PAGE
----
Cautionary Notes on the Appeal of The New "Ism" (Constructivism) in Science Education
Ronald G. Good, James H. Wandersee, and St. John Julien
This chapter is the result of a series of discussions among the authors to explore constructivism, first as individuals and finally in a series of seminars with our faculty and student colleagues. We brought to our conversation differing approaches to questions of learning and knowledge that appeared to be related to constructivism. To the extent that "labels" can capture complex, dynamic positions on these issues, we understood ourselves to be variously a contextual realist ( Good), a constructivist ( Wandersee), and a pragmatist ( St. Julien). We agreed that what was learned was a construction of the active learner. Did this mean that we were all constructivists? The conclusion that we came to as we tried to work out our disagreements was that the term constructivism was working more to obscure differences crucial to educational practice than as a guide to practice. Our working out of our differences led us to what we feel are productive questions about constructivism itself and not to a single interpretation of the term. What unifies this work is a common concern that constructivism is currently being accepted as a panacea for educational woes in a way that obscures crucial differences among proponents. It is precisely our own conflicts that make the differences between constructivism's proponents recognizable and make clear to us the depth of the questions which must be answered before constructivism warrants the enthusiastic and, to our understanding, uncritical acclaim that it has received.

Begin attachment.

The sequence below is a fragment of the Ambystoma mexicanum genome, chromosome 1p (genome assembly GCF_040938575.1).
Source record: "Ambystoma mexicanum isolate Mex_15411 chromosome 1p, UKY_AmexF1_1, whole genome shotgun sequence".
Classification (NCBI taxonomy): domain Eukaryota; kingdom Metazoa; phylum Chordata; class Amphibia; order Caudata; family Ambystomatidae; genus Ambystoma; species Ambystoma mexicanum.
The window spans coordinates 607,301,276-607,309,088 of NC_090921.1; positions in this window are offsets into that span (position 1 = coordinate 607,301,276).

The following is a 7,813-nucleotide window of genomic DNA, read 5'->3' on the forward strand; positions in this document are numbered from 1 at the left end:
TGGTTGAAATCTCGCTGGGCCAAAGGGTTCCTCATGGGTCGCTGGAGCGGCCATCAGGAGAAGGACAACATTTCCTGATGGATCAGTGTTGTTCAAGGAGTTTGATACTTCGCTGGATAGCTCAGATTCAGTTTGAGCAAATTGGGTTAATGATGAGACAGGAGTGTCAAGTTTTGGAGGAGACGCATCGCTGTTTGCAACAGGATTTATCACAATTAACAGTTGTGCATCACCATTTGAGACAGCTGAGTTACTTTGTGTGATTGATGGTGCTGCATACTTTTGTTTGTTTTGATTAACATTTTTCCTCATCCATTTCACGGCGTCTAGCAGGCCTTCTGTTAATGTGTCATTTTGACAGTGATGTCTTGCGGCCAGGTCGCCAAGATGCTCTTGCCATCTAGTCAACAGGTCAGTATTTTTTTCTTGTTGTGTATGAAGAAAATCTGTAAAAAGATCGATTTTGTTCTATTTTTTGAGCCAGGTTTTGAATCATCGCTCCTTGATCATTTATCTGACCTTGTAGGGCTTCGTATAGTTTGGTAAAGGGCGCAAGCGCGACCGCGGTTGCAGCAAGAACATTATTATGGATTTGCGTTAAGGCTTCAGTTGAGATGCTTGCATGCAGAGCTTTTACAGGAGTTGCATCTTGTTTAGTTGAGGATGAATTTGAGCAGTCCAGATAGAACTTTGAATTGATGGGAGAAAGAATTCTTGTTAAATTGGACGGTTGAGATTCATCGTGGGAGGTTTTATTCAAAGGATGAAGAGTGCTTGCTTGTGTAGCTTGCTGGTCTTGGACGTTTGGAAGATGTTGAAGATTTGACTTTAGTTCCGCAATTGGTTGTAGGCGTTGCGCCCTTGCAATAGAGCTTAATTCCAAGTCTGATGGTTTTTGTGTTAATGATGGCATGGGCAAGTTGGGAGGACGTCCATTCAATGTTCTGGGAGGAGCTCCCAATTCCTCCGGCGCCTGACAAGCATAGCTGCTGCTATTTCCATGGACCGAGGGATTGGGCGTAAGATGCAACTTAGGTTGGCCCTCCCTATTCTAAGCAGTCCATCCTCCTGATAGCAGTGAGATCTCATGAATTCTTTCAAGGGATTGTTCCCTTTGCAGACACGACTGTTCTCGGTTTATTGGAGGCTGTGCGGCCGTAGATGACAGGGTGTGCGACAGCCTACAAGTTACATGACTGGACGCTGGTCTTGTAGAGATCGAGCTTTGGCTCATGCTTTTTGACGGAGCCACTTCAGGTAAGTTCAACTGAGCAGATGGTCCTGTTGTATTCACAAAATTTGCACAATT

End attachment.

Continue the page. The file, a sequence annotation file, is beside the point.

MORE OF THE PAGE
Nobel Laureate Bertrand Russell ( 1872- 1970), one of the great social critics, mathematicians, logicians, and philosophers of the twentieth century, warned against uncritical acceptance of the many "isms" that are readily available. Whether the "ism" is part of the name of an organized religion (e.g., Catholicism, Buddhism), a social-political movement (e.g., communism, socialism, capitalism), or an education movement (e.g., associationism, constructivism), Russell would caution against uncritical acceptance of dogma